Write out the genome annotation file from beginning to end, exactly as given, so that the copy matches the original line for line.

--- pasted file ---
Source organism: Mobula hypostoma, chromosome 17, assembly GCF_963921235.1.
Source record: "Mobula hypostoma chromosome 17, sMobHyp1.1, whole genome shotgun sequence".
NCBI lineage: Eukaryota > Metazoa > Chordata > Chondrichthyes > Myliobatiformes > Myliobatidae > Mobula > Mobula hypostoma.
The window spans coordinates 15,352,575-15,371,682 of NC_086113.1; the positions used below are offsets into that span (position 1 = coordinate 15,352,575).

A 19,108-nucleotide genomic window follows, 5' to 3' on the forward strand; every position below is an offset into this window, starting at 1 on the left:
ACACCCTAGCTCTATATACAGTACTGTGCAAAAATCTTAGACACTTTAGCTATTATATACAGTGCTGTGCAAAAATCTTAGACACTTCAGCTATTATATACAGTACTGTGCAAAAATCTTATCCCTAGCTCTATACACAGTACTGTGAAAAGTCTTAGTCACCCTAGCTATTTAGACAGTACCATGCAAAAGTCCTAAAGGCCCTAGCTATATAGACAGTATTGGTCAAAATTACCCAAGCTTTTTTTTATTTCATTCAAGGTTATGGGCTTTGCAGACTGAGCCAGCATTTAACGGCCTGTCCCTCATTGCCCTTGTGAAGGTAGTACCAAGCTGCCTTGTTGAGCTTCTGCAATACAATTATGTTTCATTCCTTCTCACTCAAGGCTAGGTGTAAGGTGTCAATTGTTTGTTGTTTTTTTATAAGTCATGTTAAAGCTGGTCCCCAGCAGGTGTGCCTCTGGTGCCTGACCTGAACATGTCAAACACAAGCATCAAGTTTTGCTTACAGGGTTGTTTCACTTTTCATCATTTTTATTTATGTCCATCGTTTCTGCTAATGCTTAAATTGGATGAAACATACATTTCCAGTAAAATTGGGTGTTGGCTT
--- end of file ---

Source organism: Mobula hypostoma, chromosome 17, assembly GCF_963921235.1.
Source record: "Mobula hypostoma chromosome 17, sMobHyp1.1, whole genome shotgun sequence".
NCBI lineage: Eukaryota > Metazoa > Chordata > Chondrichthyes > Myliobatiformes > Myliobatidae > Mobula > Mobula hypostoma.
The window spans coordinates 15,352,575-15,371,682 of NC_086113.1; the positions used below are offsets into that span (position 1 = coordinate 15,352,575).

A 19,108-nucleotide genomic window follows, 5' to 3' on the forward strand; every position below is an offset into this window, starting at 1 on the left:
ACACCCTAGCTCTATATACAGTACTGTGCAAAAATCTTAGACACTTTAGCTATTATATACAGTGCTGTGCAAAAATCTTAGACACTTCAGCTATTATATACAGTACTGTGCAAAAATCTTATCCCTAGCTCTATACACAGTACTGTGAAAAGTCTTAGTCACCCTAGCTATTTAGACAGTACCATGCAAAAGTCCTAAAGGCCCTAGCTATATAGACAGTATTGGTCAAAATTACCCAAGCTTTTTTTTATTTCATTCAAGGTTATGGGCTTTGCAGACTGAGCCAGCATTTAACGGCCTGTCCCTCATTGCCCTTGTGAAGGTAGTACCAAGCTGCCTTGTTGAGCTTCTGCAATACAATTATGTTTCATTCCTTCTCACTCAAGGCTAGGTGTAAGGTGTCAATTGTTTGTTGTTTTTTTATAAGTCATGTTAAAGCTGGTCCCCAGCAGGTGTGCCTCTGGTGCCTGACCTGAACATGTCAAACACAAGCATCAAGTTTTGCTTACAGGGTTGTTTCACTTTTCATCATTTTTATTTATGTCCATCGTTTCTGCTAATGCTTAAATTGGATGAAACATACATTTCCAGTAAAATTGGGTGTTGGCTT